Oedipus the King/Structure

From Gerald R. Lucas

The structure of Oedipus the King follows the conventions of classical Greek tragedy. The play maintains a well-balanced rhythm between action and reflection, advancing the plot while allowing for contemplation and analysis of the play’s central themes. It creates a sense of inevitability and tension as the tragic events unfold, leading to a climactic resolution in the exodos. The structure of the play contributes to its enduring power and impact, drawing audiences into the tragic world of Oedipus and inviting them to reflect on the complex themes presented.


The play opens with a prologue, which sets the stage for the unfolding tragedy. The prologue introduces the main characters, the setting, and the central conflict. In Oedipus the King, the prologue establishes the plague that afflicts Thebes, the search for the cause of the plague, and Oedipus's determination to uncover the truth.

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The parodos is the entrance song of the chorus, a group of performers who provide commentary and interact with the main characters throughout the play. The chorus serves as a collective voice representing the citizens of Thebes and offers reflections, interpretations, and moral judgments on the events unfolding on stage. The parodos in Oedipus the King presents the chorus’ initial reaction to the plague and sets the tone for their subsequent involvement.

Episodes and Stasimon

The play unfolds through a series of alternating episodes and stasima (plural of stasimon). Episodes are scenes of action and dialogue between the characters, while stasima are choral odes that follow the episodes. The episodes advance the plot, reveal new information, and showcase the interactions between the characters. The stasima provide moments of reflection, commentary, and contemplation on the events of the play, often offering insights into the play’s major themes. They allow the audience to pause, reflect, and digest the unfolding tragedy.


The exodos is the final scene of the play, serving as the conclusion and resolution. It typically features a speech or dialogue that wraps up the main events and offers reflections on the lessons learned. In Oedipus the King, the exodos reveals the devastating truth about Oedipus’ identity, leading to his self-blinding and exile. It emphasizes the tragic consequences of his actions and the themes of fate, knowledge, and personal responsibility.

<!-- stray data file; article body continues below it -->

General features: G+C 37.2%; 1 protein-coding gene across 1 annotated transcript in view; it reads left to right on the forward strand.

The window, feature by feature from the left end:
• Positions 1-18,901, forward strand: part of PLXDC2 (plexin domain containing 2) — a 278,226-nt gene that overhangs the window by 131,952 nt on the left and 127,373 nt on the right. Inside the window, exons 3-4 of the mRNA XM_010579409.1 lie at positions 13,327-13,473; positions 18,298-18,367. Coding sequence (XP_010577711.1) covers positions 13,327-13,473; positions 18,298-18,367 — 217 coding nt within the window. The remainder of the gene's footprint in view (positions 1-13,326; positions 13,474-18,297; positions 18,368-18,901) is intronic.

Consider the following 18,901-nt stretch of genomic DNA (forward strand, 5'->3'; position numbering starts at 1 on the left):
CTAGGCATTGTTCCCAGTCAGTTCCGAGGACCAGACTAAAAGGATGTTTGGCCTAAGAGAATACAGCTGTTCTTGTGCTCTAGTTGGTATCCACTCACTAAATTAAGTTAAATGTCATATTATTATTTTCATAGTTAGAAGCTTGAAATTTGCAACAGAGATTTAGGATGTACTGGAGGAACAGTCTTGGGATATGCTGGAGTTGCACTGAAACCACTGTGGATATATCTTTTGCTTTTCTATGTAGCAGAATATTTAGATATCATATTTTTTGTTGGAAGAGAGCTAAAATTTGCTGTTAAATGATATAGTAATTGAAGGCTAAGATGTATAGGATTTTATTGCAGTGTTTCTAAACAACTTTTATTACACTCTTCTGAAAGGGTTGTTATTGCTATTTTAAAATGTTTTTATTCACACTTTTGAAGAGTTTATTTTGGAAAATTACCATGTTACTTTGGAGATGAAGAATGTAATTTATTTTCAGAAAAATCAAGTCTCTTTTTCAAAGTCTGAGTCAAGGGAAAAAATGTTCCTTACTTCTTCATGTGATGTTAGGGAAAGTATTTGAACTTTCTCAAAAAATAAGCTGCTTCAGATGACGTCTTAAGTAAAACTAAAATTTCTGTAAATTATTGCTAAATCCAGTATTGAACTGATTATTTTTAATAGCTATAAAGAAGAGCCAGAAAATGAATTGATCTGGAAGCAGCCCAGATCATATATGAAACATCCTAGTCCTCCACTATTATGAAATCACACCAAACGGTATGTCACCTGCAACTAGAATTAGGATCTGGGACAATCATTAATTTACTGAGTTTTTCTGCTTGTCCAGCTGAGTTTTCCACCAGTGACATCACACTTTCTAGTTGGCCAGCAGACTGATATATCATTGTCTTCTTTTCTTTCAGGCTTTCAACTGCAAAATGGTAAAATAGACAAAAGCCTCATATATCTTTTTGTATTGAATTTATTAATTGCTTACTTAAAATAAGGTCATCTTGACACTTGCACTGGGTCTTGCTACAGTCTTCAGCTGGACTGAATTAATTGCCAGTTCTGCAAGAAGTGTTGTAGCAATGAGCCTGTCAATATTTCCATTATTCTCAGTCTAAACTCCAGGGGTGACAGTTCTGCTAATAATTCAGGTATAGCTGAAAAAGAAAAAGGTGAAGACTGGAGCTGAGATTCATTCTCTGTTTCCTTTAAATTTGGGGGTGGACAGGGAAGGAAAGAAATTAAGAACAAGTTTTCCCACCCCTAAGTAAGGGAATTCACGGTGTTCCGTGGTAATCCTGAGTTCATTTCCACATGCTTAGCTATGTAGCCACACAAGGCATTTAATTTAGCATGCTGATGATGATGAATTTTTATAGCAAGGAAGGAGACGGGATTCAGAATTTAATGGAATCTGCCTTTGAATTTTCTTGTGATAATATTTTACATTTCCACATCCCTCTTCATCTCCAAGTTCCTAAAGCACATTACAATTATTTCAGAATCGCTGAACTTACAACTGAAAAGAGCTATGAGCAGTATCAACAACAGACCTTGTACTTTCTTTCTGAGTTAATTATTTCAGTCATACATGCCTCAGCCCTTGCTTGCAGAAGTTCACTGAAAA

Unity of Time, Place, and Action

Oedipus the King adheres to the Aristotelian principle of unity of time, place, and action. The entire play takes place within a single day, reflecting the concept of dramatic unity. The action is confined to Thebes, specifically the palace and its surroundings, maintaining a sense of geographical unity. The play focuses on a single central conflict—the search for the truth about the cause of the plague and Oedipus’ identity—which drives the narrative forward and maintains unity of action.


The chorus plays a crucial role in the structure of Oedipus the King. Their presence and commentary contribute to the overall structure of the play. Through their interactions with the characters and their choral odes, the chorus provides moral and ethical reflections, offers interpretations of events, and serves as a mediator between the audience and the action on stage.

Dramatic Irony

Dramatic irony is a prominent literary device employed in Oedipus the King and contributes to the play’s overall impact and tragic effect. Dramatic irony occurs when the audience possesses knowledge or awareness that is unknown to the characters on stage, leading to a deeper understanding of the unfolding events and often heightening the sense of impending doom.

In Oedipus the King, the audience is aware of Oedipus’ true identity and the prophecy that he unknowingly fulfills, while Oedipus himself remains ignorant of these crucial facts. This creates a powerful dramatic tension as the audience witnesses Oedipus’ relentless pursuit of the truth, while simultaneously realizing that his search will ultimately lead to his own downfall.

The dramatic irony is established early in the play when Oedipus, in his role as the King of Thebes, vows to find and punish the murderer of King Laius, not knowing that he himself is the culprit. As the investigation progresses, Oedipus relentlessly seeks the truth, unaware that he is unraveling his own tragic fate.

The audience’s knowledge of Oedipus’ true parentage and the prophetic curse heightens the tension in key moments of the play. For example, when Oedipus accuses Tiresias, the blind prophet, of withholding information, the audience understands the irony as Tiresias, who is fully aware of Oedipus’ true identity, struggles to reveal the truth while being met with resistance and disbelief.

The dramatic irony reaches its climax in the final moments of the play. As Oedipus confronts the reality of his actions and the devastating truth is fully revealed to him, the audience experiences the tragic catharsis that arises from witnessing the downfall of a once-great and noble character. The contrast between the audience's knowledge and Oedipus's ignorance creates a profound emotional impact.

Through the skillful use of dramatic irony, Sophocles invites the audience to reflect on the limitations of human knowledge, the nature of fate, and the complexity of the human condition. The dramatic tension created by the disparity between what the audience knows and what the characters perceive enhances the tragic power of Oedipus the King and contributes to its enduring status as a masterpiece of Greek tragedy.